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The Death of Savita Halappanavar: A Tragedy Leading to Long Overdue Change?

Written by Carole Joffe for RH Reality Check. This diary is cross-posted; commenters wishing to engage directly with the author should do so at the original post.

See all our coverage of the tragic case of Savita Halappanavar here.

The tragic and unnecessary death of Savita Halappanavar -- a 31-year old Indian woman who was denied a life-saving abortion in an Irish hospital -- has sparked reactions across the globe. Thousands have marched in Dublin. Demonstrations have taken place in India and elsewhere. An international day of protest is called for November 21. Tense meetings between Indian and Irish government officials are taking place. The overriding question now is: what will be the legacy of this horrible event, beyond the unspeakable grief of Savita's loved ones? After the demonstrations have stopped, will Irish hospitals -- where abortion remains illegal but is permissible in life-threatening conditions -- proceed differently in the future? Will the country finally move toward legalizing abortion?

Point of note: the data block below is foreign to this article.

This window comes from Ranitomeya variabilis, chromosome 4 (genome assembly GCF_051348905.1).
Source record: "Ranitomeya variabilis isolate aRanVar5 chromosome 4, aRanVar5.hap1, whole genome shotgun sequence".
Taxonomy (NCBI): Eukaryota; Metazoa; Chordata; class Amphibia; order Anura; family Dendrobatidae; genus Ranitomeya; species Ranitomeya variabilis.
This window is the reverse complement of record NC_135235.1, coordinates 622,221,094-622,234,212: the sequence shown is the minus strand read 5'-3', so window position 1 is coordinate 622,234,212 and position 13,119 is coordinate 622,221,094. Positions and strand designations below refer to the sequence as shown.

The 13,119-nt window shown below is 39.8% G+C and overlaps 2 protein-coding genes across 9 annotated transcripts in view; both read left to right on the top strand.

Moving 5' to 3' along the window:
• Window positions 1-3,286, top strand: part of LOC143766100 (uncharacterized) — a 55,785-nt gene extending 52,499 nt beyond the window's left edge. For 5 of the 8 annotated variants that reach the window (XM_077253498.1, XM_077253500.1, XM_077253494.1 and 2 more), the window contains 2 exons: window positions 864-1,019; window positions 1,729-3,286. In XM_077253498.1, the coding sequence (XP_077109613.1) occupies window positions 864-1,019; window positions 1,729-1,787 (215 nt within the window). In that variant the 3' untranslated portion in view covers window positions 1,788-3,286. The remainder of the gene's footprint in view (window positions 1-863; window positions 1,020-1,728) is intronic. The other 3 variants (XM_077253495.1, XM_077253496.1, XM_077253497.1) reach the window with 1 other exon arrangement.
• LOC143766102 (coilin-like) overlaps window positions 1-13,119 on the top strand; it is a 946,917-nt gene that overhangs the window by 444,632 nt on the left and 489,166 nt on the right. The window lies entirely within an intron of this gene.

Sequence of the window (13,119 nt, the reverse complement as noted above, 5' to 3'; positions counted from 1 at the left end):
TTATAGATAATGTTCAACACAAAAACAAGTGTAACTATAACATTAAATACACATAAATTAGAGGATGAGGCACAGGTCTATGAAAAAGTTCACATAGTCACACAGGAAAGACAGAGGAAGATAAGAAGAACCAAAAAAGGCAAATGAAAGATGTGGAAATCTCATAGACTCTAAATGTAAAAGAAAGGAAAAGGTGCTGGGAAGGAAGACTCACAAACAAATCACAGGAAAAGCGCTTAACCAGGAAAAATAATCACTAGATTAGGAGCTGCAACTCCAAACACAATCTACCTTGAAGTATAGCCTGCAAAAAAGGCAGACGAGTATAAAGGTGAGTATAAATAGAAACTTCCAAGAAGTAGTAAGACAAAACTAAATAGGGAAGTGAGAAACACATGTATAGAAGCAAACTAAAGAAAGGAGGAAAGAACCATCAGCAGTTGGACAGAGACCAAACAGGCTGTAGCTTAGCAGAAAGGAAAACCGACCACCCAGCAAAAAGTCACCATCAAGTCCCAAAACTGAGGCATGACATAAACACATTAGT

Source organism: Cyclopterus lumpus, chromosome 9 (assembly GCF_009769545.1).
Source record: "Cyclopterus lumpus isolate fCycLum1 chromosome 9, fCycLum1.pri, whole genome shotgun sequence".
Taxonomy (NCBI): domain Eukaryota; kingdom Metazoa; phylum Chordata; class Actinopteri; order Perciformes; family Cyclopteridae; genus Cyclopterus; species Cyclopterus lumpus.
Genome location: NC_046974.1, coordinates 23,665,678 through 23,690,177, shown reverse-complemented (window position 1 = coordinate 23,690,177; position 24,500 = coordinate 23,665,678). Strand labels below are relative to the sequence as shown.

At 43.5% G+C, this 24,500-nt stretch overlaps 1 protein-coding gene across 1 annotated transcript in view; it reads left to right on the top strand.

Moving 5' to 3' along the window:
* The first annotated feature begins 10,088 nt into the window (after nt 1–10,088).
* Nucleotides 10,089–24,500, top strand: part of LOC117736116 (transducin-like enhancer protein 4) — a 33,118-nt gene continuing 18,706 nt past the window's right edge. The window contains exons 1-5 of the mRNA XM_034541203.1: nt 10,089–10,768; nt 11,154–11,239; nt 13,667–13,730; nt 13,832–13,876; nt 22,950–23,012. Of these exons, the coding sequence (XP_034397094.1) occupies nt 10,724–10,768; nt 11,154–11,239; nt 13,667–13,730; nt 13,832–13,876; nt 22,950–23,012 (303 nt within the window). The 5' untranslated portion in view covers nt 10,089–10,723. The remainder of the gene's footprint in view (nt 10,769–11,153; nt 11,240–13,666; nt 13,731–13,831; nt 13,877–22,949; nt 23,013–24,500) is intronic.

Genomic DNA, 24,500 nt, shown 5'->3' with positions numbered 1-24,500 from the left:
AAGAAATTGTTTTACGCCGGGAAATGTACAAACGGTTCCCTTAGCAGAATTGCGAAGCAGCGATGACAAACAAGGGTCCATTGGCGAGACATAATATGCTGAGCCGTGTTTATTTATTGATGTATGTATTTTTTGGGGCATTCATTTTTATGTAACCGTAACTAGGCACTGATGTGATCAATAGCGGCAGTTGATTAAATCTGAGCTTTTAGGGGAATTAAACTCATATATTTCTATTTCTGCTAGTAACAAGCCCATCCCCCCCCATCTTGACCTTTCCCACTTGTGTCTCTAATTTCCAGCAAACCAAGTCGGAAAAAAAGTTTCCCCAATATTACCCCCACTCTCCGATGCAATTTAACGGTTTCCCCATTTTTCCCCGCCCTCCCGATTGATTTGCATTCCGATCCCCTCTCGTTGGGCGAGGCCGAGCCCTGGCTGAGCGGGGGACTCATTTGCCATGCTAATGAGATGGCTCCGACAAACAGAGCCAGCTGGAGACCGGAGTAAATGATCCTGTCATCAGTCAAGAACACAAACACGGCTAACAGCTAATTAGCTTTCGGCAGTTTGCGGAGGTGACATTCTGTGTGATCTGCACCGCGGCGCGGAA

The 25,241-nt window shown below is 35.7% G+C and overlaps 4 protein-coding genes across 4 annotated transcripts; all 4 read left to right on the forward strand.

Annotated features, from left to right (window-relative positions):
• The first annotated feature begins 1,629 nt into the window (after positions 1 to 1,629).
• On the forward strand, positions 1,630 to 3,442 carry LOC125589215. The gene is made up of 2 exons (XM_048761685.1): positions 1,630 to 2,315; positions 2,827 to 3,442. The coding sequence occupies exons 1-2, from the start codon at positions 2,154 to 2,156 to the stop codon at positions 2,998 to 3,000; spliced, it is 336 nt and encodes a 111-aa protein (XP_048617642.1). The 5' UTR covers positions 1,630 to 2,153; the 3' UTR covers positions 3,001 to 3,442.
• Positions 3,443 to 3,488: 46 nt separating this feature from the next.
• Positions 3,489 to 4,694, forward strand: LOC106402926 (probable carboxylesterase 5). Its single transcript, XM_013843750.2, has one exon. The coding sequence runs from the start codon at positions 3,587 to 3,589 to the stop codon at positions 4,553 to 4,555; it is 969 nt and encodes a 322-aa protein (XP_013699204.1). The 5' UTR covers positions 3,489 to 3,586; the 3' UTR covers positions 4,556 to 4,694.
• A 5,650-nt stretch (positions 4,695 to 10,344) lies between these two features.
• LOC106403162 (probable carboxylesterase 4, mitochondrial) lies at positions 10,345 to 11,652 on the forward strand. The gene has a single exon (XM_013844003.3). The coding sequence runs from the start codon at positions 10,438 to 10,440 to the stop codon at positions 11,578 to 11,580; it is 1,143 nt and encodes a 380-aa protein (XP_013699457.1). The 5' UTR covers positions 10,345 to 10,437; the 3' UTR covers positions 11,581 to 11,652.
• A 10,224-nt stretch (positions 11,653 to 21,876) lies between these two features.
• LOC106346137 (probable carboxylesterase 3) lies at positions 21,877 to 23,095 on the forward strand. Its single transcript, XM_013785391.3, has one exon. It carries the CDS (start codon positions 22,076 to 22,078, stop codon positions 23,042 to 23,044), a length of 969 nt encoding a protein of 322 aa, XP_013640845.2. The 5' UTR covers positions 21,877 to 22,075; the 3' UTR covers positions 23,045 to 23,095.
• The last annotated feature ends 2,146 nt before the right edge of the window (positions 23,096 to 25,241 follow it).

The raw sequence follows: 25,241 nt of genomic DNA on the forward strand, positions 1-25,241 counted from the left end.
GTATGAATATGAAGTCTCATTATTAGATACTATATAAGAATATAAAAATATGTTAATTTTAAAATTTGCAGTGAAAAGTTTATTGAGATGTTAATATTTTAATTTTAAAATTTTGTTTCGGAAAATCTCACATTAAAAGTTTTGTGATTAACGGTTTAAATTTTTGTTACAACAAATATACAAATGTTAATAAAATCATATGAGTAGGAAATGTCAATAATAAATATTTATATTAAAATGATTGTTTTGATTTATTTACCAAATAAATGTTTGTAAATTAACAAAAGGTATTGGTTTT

This heartbreaking incident has led me to contemplate the long history of abortion struggles around the globe and under what circumstances, change takes place. It is not an exaggeration to say that throughout history millions of women have died and even more have been injured because of the lack of safe abortion. But only some of these tragedies capture the public's attention and become catalysts for change.  And sometimes public attitudes are affected even when a woman's death is not involved.

 

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